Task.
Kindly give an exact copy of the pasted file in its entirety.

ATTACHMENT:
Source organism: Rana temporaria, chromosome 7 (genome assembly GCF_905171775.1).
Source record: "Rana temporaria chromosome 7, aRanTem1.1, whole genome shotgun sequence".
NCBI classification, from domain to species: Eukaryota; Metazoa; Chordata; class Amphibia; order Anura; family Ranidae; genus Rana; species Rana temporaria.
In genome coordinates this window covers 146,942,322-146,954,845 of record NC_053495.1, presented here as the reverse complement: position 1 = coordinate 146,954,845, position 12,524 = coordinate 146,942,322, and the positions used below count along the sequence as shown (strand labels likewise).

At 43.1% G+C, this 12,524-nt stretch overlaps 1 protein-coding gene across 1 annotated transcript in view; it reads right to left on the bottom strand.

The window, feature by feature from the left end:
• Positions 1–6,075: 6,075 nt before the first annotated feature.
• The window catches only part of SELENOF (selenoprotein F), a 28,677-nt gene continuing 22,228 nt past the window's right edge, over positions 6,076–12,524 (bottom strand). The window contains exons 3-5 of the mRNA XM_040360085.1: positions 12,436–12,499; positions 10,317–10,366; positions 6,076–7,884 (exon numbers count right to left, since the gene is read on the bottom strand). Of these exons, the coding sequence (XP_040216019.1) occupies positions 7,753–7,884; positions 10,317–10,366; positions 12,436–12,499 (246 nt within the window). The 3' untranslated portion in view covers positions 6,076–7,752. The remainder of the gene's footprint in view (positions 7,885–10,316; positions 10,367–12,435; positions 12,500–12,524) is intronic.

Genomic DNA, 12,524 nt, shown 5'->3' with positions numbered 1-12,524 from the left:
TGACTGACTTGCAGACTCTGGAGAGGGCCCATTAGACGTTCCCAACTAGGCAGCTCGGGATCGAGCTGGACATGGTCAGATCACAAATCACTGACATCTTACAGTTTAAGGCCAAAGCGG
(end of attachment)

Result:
Source organism: Rana temporaria, chromosome 7 (genome assembly GCF_905171775.1).
Source record: "Rana temporaria chromosome 7, aRanTem1.1, whole genome shotgun sequence".
NCBI classification, from domain to species: Eukaryota; Metazoa; Chordata; class Amphibia; order Anura; family Ranidae; genus Rana; species Rana temporaria.
In genome coordinates this window covers 146,942,322-146,954,845 of record NC_053495.1, presented here as the reverse complement: position 1 = coordinate 146,954,845, position 12,524 = coordinate 146,942,322, and the positions used below count along the sequence as shown (strand labels likewise).

At 43.1% G+C, this 12,524-nt stretch overlaps 1 protein-coding gene across 1 annotated transcript in view; it reads right to left on the bottom strand.

The window, feature by feature from the left end:
• Positions 1–6,075: 6,075 nt before the first annotated feature.
• The window catches only part of SELENOF (selenoprotein F), a 28,677-nt gene continuing 22,228 nt past the window's right edge, over positions 6,076–12,524 (bottom strand). The window contains exons 3-5 of the mRNA XM_040360085.1: positions 12,436–12,499; positions 10,317–10,366; positions 6,076–7,884 (exon numbers count right to left, since the gene is read on the bottom strand). Of these exons, the coding sequence (XP_040216019.1) occupies positions 7,753–7,884; positions 10,317–10,366; positions 12,436–12,499 (246 nt within the window). The 3' untranslated portion in view covers positions 6,076–7,752. The remainder of the gene's footprint in view (positions 7,885–10,316; positions 10,367–12,435; positions 12,500–12,524) is intronic.

Genomic DNA, 12,524 nt, shown 5'->3' with positions numbered 1-12,524 from the left:
TGACTGACTTGCAGACTCTGGAGAGGGCCCATTAGACGTTCCCAACTAGGCAGCTCGGGATCGAGCTGGACATGGTCAGATCACAAATCACTGACATCTTACAGTTTAAGGCCAAAGCGG